A recent study conducted by the Committee of People Who Hate Douchebag Film Majors (But Not All Film Majors, Just the Douchebag Ones) revealed that the committee needs to change its name. It’s too long.
That same study also revealed an even more revealing revelation: a whopping 99% of film majors use the term “meta” at least three times a day, yet only 0.72% knows what the term actually means.
Sample definitions provided by those surveyed included, “mind-blowing,” “totally profound,” “if you have to ask then you’ll never know,” and, “you can’t define “meta,’ it just is.” (Note: surveyors were unsure of how to dictate the scornful snickers with which most of the students responded.)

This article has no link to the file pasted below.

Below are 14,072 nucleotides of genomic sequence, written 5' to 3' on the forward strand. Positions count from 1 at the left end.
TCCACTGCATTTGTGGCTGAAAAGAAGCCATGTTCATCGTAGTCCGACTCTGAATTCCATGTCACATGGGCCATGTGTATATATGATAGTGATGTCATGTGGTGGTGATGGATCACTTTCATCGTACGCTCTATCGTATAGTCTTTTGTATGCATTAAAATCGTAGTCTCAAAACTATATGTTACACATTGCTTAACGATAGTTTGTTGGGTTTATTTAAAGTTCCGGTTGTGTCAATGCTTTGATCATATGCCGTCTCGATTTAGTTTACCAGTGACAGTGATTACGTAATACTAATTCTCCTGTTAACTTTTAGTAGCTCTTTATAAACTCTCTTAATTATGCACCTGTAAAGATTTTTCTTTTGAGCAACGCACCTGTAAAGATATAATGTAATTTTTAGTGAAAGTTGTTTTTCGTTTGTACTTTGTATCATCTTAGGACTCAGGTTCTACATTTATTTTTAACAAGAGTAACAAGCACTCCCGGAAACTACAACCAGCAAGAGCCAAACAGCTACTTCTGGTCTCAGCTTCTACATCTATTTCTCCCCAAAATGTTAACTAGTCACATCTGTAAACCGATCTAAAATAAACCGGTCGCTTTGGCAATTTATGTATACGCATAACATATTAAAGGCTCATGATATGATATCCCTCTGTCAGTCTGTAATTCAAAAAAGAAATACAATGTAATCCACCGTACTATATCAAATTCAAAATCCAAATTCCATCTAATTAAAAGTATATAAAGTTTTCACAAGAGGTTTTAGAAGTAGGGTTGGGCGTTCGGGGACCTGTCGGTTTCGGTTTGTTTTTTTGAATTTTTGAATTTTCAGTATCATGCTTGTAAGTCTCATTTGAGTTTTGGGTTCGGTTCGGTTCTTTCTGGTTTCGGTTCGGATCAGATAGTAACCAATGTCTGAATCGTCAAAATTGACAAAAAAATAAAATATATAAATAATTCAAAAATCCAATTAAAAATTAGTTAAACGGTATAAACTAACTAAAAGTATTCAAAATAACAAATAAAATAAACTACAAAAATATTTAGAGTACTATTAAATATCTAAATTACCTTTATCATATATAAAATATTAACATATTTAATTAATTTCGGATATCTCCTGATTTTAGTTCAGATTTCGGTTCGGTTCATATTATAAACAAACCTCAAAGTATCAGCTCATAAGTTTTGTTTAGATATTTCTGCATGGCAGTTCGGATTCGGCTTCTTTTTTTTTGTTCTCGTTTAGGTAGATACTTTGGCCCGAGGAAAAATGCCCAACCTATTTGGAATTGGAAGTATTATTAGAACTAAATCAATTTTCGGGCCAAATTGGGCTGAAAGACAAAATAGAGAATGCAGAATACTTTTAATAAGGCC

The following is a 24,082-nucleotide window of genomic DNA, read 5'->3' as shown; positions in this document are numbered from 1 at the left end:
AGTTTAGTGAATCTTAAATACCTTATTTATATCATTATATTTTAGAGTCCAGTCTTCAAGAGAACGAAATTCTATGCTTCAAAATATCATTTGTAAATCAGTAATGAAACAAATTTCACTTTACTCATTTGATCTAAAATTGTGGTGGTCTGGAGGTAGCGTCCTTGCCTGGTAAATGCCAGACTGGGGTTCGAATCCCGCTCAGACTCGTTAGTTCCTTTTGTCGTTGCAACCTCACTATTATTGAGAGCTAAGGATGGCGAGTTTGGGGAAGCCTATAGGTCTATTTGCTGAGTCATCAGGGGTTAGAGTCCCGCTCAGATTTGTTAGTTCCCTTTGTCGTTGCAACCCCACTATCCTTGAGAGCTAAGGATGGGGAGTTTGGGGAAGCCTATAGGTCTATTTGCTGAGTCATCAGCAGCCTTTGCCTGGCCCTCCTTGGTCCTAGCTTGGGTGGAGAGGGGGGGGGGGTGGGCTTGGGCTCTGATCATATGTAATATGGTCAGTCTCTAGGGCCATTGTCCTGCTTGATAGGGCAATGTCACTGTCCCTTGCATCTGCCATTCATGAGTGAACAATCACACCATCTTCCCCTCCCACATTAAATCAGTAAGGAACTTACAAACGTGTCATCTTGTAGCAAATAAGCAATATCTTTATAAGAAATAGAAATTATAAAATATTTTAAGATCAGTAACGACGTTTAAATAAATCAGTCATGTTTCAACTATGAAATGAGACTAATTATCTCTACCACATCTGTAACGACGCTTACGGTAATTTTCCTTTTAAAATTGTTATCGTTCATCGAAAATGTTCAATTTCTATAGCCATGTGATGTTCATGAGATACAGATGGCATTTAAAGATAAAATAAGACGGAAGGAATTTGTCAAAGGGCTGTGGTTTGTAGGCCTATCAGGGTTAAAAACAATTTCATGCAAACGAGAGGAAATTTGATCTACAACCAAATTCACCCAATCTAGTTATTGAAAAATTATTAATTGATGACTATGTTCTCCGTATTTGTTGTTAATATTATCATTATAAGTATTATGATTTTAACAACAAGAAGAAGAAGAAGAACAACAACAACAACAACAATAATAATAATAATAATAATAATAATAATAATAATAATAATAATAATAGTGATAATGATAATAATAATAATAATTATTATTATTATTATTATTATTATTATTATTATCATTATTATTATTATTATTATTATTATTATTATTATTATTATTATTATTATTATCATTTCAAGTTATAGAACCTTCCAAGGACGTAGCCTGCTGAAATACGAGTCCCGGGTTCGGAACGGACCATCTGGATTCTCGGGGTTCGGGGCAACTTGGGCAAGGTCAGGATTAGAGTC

Some 30% of students simply repeated the term “meta” as the definition for the term.
Despite this seemingly inconceivable knowledge gap, professors and students in film departments across the country are not owning up to any fault.
“To teach a student what “meta’ means,” explained Professor Robert Simpson of NYU’s Tisch School of the Arts’ film program, “is so meta in itself that the student’s mind would instantly blow with how totally profound the lesson itself is.”
Added Simpson, “Besides, if you have to ask what it means then you’ll never really know.”
Dale Ellis, a film major at UCLA, said that the whole situation is “so meta that to even call it meta is meta-meta, even bordering on reality.” He then nodded at how “totally profound” his statement was and proceeded to shoot a 200-minute film about foliage.